Audacious hope or cynical sham? Wilson’s Fourteen Points at 100.

Woodrow Wilson was an ambivalent man who harbored great hopes for humankind along with deeply ingrained personal racism. This is a fine piece of historical writing. I enjoyed it and I hope so will you.

One hundred years ago yesterday, on January 8, 1918, U.S. President Woodrow Wilson gave an address to Congress, setting out the main aims of American policy in the First World War and the basis on which he thought peace could and should be concluded. Fourteen statements, which have echoed in classrooms ever since, first made their way into the newspapers and on the lips of the world. As foreign policy aims, the Fourteen Points were fair, even-handed and progressive. Countries shouldn’t have secret treaties with each other and should arrive at their covenants openly. The seas should be free for navigation. There should be free economic trade and no barriers. Arms and weapons should be reduced. Former colonial societies should be transitioned to just independence. Wilson’s Fourteen Points were thought of as a breath of fresh air, of hopeful idealism in a world that had, by the beginning of 1918…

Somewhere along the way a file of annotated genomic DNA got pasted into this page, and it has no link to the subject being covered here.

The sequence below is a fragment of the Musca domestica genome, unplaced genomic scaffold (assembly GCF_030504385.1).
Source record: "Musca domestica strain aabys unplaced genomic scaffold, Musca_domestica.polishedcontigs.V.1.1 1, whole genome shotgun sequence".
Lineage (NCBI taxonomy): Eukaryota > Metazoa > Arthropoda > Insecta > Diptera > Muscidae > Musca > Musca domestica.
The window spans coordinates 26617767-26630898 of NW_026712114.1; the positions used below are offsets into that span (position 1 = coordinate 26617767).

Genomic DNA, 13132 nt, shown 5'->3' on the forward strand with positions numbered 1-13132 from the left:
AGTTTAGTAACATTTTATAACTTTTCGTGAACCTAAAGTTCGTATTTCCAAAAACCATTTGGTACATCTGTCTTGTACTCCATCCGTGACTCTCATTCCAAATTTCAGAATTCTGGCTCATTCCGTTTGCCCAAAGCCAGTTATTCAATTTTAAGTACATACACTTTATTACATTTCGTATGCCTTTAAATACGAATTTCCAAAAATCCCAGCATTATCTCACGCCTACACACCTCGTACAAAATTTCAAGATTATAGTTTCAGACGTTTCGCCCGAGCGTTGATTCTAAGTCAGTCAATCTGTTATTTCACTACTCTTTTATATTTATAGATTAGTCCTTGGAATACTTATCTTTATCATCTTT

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Author: Marilyn Armstrong

Writer, photography, blogger. Previously, technical writer. I am retired and delighted to be so. May I live long and write frequently.

7 thoughts on “Audacious hope or cynical sham? Wilson’s Fourteen Points at 100.”

    1. Yes, Leslie,if only. An interesting man. Maybe lunch but no real friendship with this fellow.His Wife was the “bench coach”, calling lots of plays during the game.

      Liked by 1 person

        1. Leslie, have you seen the Wilson bio pic? “Wilson” (’44/Fox). Alexander Knox played Wilson. It is interesting with usual Hollywood touches.

          Liked by 1 person

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